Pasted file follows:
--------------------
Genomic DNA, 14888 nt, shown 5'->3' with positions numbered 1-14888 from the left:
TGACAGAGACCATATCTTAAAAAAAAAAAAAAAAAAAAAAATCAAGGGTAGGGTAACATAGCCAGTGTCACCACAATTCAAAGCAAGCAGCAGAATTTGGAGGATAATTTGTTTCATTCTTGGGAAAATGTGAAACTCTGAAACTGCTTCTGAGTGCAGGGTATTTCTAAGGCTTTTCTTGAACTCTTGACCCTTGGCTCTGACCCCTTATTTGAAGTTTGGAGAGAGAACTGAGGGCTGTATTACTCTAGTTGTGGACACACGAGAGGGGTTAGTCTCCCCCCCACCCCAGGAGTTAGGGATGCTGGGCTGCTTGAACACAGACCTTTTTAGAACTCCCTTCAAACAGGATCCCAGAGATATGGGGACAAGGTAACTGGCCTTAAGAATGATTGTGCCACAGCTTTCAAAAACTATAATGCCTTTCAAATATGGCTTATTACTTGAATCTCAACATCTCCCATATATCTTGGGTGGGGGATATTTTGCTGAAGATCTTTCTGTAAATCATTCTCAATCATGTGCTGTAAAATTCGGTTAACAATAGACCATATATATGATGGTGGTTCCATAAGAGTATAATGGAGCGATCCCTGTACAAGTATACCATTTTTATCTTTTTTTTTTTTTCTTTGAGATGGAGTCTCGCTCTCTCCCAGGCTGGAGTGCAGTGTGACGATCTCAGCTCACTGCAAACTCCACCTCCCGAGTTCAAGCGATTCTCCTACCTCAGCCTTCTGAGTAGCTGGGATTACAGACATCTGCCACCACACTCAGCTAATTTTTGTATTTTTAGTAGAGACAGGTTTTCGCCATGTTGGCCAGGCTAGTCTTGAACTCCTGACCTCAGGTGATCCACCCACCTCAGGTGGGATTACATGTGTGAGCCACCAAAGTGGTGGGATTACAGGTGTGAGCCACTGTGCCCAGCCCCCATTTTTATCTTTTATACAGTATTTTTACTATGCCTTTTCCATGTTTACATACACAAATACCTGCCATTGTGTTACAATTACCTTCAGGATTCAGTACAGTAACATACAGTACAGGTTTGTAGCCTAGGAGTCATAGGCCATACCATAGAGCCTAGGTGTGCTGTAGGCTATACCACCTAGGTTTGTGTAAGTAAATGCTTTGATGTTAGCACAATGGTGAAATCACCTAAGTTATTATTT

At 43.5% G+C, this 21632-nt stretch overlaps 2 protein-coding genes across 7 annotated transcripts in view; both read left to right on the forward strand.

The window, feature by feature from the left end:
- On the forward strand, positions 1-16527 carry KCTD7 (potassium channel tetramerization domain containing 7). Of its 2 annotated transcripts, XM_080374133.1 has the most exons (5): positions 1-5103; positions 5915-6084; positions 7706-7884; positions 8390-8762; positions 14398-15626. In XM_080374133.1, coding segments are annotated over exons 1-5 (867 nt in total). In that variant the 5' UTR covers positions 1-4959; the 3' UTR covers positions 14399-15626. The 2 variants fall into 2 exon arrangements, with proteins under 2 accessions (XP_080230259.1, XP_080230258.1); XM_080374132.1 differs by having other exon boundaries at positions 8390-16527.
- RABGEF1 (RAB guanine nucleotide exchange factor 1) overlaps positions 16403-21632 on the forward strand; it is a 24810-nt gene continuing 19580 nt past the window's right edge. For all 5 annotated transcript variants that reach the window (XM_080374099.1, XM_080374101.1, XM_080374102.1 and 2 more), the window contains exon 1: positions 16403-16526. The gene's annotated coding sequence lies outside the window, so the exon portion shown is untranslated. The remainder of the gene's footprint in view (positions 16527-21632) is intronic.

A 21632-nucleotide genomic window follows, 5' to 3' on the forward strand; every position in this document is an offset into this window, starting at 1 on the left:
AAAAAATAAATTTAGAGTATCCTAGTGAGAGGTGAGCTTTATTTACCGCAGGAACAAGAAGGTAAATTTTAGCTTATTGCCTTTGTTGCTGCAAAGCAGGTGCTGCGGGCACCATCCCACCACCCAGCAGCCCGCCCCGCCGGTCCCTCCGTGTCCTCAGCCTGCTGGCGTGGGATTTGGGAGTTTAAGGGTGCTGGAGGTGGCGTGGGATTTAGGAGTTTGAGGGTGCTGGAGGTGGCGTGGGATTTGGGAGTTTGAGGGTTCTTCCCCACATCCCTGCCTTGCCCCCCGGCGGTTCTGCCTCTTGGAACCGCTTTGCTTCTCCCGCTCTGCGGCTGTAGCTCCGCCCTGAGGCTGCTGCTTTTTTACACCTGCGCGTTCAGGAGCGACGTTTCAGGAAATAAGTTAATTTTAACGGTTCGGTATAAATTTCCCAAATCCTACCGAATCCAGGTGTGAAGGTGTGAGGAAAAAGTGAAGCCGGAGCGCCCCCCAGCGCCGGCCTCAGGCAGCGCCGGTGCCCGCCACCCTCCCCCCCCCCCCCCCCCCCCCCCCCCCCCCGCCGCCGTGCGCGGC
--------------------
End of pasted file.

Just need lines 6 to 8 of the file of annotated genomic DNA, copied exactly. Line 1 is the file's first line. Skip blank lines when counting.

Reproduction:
- RABGEF1 (RAB guanine nucleotide exchange factor 1) overlaps positions 16403-21632 on the forward strand; it is a 24810-nt gene continuing 19580 nt past the window's right edge. For all 5 annotated transcript variants that reach the window (XM_080374099.1, XM_080374101.1, XM_080374102.1 and 2 more), the window contains exon 1: positions 16403-16526. The gene's annotated coding sequence lies outside the window, so the exon portion shown is untranslated. The remainder of the gene's footprint in view (positions 16527-21632) is intronic.

A 21632-nucleotide genomic window follows, 5' to 3' on the forward strand; every position in this document is an offset into this window, starting at 1 on the left:
AAAAAATAAATTTAGAGTATCCTAGTGAGAGGTGAGCTTTATTTACCGCAGGAACAAGAAGGTAAATTTTAGCTTATTGCCTTTGTTGCTGCAAAGCAGGTGCTGCGGGCACCATCCCACCACCCAGCAGCCCGCCCCGCCGGTCCCTCCGTGTCCTCAGCCTGCTGGCGTGGGATTTGGGAGTTTAAGGGTGCTGGAGGTGGCGTGGGATTTAGGAGTTTGAGGGTGCTGGAGGTGGCGTGGGATTTGGGAGTTTGAGGGTTCTTCCCCACATCCCTGCCTTGCCCCCCGGCGGTTCTGCCTCTTGGAACCGCTTTGCTTCTCCCGCTCTGCGGCTGTAGCTCCGCCCTGAGGCTGCTGCTTTTTTACACCTGCGCGTTCAGGAGCGACGTTTCAGGAAATAAGTTAATTTTAACGGTTCGGTATAAATTTCCCAAATCCTACCGAATCCAGGTGTGAAGGTGTGAGGAAAAAGTGAAGCCGGAGCGCCCCCCAGCGCCGGCCTCAGGCAGCGCCGGTGCCCGCCACCCTCCCCCCCCCCCCCCCCCCCCCCCCCCCCCCGCCGCCGTGCGCGGC